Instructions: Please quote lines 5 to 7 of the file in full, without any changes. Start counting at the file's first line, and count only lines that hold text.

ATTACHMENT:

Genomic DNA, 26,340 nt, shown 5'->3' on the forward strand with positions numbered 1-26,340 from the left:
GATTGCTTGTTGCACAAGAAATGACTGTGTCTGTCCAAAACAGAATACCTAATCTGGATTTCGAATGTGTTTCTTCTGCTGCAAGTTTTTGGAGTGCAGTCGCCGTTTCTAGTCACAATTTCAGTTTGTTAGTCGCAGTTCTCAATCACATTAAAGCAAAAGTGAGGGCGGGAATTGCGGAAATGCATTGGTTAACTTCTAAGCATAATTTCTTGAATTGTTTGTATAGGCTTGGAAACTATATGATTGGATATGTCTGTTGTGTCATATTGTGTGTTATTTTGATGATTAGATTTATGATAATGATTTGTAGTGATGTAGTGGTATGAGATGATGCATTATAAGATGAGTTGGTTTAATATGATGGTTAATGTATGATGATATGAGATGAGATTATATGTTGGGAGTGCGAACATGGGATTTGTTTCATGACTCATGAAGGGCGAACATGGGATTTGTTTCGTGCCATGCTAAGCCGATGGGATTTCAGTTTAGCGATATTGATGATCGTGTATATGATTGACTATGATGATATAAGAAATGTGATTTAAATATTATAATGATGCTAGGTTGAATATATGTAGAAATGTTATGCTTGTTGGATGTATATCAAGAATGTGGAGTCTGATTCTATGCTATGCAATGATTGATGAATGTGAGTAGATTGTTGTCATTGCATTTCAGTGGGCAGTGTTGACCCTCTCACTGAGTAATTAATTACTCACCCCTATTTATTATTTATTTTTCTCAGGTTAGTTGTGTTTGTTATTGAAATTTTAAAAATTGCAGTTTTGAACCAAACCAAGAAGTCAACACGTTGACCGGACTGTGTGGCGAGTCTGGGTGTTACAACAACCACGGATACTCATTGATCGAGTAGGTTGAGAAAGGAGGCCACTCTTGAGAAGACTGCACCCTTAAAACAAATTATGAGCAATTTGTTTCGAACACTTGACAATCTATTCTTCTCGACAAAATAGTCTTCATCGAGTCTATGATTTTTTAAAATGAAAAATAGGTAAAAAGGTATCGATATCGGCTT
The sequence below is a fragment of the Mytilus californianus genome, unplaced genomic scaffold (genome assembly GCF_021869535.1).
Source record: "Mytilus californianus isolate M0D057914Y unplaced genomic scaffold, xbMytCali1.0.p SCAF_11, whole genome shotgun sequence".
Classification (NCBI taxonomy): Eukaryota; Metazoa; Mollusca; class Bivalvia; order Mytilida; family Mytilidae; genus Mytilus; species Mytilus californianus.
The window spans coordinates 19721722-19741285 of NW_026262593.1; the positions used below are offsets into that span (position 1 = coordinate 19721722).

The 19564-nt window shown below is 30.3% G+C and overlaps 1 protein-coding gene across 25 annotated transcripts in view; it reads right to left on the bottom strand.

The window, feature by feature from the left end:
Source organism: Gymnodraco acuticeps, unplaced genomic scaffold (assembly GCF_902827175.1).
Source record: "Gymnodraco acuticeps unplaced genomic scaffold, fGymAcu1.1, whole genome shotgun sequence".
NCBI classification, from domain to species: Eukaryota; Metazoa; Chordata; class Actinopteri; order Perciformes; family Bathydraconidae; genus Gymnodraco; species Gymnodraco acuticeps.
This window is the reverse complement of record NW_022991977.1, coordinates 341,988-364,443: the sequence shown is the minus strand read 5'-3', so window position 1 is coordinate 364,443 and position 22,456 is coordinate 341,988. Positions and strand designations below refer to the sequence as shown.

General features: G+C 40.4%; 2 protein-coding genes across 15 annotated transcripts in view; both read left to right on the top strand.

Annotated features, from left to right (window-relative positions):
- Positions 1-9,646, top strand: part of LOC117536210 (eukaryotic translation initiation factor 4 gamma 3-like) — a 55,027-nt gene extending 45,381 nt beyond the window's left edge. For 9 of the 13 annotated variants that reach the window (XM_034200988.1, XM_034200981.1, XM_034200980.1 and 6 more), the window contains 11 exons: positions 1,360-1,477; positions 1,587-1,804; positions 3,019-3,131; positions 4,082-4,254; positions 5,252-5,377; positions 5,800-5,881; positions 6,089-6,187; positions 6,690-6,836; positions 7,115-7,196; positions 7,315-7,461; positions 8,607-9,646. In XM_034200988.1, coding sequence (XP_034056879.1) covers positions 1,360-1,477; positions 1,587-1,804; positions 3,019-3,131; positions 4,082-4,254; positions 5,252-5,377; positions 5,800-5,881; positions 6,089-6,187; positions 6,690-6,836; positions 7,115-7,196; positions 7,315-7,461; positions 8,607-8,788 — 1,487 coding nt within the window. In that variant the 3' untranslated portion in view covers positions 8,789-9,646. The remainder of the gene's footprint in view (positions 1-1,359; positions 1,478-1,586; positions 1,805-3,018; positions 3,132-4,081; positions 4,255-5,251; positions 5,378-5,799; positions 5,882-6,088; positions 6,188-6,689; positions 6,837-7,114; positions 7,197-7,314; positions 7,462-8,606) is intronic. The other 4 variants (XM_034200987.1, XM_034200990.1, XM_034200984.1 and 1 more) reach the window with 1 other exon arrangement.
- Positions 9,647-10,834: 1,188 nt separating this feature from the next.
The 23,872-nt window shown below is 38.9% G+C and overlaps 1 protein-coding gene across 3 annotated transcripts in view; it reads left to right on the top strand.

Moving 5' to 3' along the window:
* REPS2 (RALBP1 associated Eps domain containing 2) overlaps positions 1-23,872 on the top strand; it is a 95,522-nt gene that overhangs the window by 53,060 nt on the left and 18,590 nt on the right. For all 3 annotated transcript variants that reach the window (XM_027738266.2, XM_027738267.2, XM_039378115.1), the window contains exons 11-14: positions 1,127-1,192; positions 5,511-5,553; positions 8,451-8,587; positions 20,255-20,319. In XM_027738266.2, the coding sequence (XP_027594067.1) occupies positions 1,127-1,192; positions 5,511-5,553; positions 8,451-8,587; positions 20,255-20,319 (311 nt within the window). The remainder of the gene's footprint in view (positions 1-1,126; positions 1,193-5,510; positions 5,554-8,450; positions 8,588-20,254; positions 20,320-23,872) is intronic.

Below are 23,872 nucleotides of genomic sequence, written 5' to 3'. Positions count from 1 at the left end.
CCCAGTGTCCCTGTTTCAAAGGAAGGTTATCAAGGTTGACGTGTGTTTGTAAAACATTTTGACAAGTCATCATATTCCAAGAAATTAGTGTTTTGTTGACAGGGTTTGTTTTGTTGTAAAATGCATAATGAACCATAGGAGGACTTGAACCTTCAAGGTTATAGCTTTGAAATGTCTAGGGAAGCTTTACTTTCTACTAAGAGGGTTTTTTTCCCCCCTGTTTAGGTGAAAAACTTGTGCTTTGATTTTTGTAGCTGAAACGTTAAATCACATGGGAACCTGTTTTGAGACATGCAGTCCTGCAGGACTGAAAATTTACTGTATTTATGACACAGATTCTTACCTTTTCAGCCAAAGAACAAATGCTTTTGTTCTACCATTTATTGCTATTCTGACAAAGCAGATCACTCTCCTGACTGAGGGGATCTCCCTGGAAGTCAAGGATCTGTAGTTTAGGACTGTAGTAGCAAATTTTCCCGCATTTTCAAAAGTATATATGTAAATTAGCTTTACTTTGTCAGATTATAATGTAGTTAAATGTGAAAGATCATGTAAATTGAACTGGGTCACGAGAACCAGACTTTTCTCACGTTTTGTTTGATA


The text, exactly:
Classification (NCBI taxonomy): Eukaryota; Metazoa; Mollusca; class Bivalvia; order Mytilida; family Mytilidae; genus Mytilus; species Mytilus californianus.
The window spans coordinates 19721722-19741285 of NW_026262593.1; the positions used below are offsets into that span (position 1 = coordinate 19721722).

The 19564-nt window shown below is 30.3% G+C and overlaps 1 protein-coding gene across 25 annotated transcripts in view; it reads right to left on the bottom strand.